Extending the LISS Lifeline

After the debacle that was the LISS funding process this year, the state of Maryland conducted a survey to talk about how the program could be improved (shy of, say, giving LISS more money).

For those readers who don’t remember – LISS, or Low Intensity Support Services, is the program that gives funding to individuals coping with disabilities to cover things that are not covered by insurance.  For us, this can include the Monster’s summer camp, or his adaptive gymnastics at Rebounders, or music therapy, or the like.

In Maryland, eligible individuals are able to request up to $3000 towards these items.  The state, however, doesn’t fund LISS to the level that would allow for everyone to partake, and it’s always a rush to get the forms in as quickly as possible so as to get some money.

This fiscal year, we missed out.  (See Paying for Autism.)  For all intents and purposes, if you did not have your forms in on the first day of the period (July 1st), you didn’t any money.  Because of this, the Maryland Developmental Disabilities Council put out a survey, asking for input as to how the system could be reformed.  The survey results came out about a month ago… and I have to say that I like a lot of their recommendations.

The biggest issues to me are the rush to get the forms in and the need to have real invoices, which is often the hold-up.  (For instance, a lot of camps do not want to ‘invoice’ for the next summer of camp, when the prices might change.)  One of the suggestions to deal with this was a suggestion to impose a lottery system (all applications submitted within a given period would be drawn lottery-style until the money was used up) and that estimates should be acceptable, since payment goes directly to the service vendor anyway.  This would, at least, also end what happened this year, with families camped out on the doorsteps of the five providers at 6 AM on July 1st to get the forms in PDQ.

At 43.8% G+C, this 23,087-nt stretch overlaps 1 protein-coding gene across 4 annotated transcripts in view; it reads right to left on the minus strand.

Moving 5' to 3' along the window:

A lot of the other recommendations were very common-sense:

  • Divide the eligibility year into two periods, with some money held back for January distribution.  Folks who receive LISS in July would not be eligible for the January drawing. This would increase availability of the pool of money, plus would allow for any surplus in the pool to be distributed.
  • Reduce the LISS amount to $2000, which in their estimation is “enough to cover summer camp”.  (It seems that was the most prevalent request.)  This would also allow more families to get LISS.
  • Set aside funding specifically for first-time applicants.
  • Remove individuals receiving assistance through other DDA or most Medicaid waivers from eligibility.  Because, honestly, it’s not fair to those of us who can only apply for LISS to have those folks double-dipping.

The real issue, in the end, is that the funding behind LISS is woefully insufficient given the number of families that are suddenly applying for it.  At the rate things are going, we’re going to end up seeing more drastic solutions – either parents are going to start figuring out how to better game the system (longer lines on that first morning, plus more pressure on our providers to give invoices sooner so we can apply) or they’re going to start coming up with other limitations (means-testing or the like) to keep the system afloat.  The fact is that the recommendations in the survey are fair, balanced, and the best solution – short of adding more money to the pot – to keep LISS as a useful program for years to come.

The report itself can be found here and makes for interesting reading.  Hopefully, some of their recommendations are going to be implemented.

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